“Dr. Spencer is the one who helped me understand how people can make societal change,” she says.
Ellison found her home in Trinity’s International Club, a social group for students raised outside the U.S. or American students who were educated abroad. She volunteered in the international programs office, where she helped acclimate new international students to the U.S., San Antonio, and the education system.
Ellison was not always comfortable with the high-profile, high-pressure aspect of the legal world. A once-shy, introverted bookworm, she graduated from Trinity with honors and then from St. Mary’s University School of Law and found a job as a commercial litigator during the Great Recession, when firms commonly rescinded offers to new law graduates. She feels that working for the Court of Appeals is an ideal position for someone like her, who is happy to dive into intensive research and writing. She already had plenty of experience with it at Trinity, which offered her individualized attention she needed.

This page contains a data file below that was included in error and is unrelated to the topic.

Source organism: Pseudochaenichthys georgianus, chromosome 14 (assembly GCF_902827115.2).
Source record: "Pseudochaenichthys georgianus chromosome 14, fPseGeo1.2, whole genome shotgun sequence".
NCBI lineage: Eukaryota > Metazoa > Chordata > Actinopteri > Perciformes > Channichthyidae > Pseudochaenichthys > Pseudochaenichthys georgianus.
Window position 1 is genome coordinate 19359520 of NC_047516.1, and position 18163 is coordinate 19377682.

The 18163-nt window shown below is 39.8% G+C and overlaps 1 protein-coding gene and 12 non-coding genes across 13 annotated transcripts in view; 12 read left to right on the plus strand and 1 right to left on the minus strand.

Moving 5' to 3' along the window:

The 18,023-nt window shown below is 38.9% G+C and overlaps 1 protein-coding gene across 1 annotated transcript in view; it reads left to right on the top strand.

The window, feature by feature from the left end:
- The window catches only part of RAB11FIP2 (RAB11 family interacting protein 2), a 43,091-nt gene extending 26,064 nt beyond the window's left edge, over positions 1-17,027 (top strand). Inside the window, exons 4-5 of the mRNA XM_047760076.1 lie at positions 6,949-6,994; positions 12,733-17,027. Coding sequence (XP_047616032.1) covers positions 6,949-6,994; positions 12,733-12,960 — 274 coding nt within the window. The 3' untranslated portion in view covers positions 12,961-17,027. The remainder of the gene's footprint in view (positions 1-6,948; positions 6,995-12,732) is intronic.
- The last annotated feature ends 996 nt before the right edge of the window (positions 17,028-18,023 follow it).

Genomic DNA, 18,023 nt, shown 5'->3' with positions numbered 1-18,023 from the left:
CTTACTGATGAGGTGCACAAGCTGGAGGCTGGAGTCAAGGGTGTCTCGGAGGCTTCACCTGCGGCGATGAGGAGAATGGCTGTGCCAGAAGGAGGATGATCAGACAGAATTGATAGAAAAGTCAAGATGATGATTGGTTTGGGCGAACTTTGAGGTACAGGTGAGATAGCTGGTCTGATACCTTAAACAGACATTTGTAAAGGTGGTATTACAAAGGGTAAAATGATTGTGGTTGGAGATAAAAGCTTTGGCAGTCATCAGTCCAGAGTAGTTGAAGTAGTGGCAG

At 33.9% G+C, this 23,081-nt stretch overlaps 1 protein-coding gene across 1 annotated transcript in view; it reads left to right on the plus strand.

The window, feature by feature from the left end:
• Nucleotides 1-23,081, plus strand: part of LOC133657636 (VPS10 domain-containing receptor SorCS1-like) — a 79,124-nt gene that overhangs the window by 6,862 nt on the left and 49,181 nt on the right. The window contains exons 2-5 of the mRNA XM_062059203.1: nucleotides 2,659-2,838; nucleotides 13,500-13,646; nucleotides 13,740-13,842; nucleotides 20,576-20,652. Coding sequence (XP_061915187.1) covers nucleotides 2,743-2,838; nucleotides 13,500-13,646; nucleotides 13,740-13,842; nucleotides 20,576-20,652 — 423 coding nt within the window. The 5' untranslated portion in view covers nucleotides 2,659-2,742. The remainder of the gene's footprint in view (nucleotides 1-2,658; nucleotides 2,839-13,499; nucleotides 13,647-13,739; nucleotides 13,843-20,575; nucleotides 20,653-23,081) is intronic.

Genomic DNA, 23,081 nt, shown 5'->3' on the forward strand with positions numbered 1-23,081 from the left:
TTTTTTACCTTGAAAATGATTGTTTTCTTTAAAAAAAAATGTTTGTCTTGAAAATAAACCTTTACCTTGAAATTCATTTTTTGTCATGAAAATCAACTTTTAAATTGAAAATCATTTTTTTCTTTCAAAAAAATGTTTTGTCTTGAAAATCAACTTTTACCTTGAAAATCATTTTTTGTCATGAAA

“Trinity’s curriculum didn’t narrow me down,” Ellison adds. “It was going to help me figure out what I wanted to do.”
Now that all three have fostered their own perspectives and developed a passion for community, it’s led them to the same place, where together they are making a difference in San Antonio and surrounding areas.
Abby DeNike '20 contributed to the compilation of this article.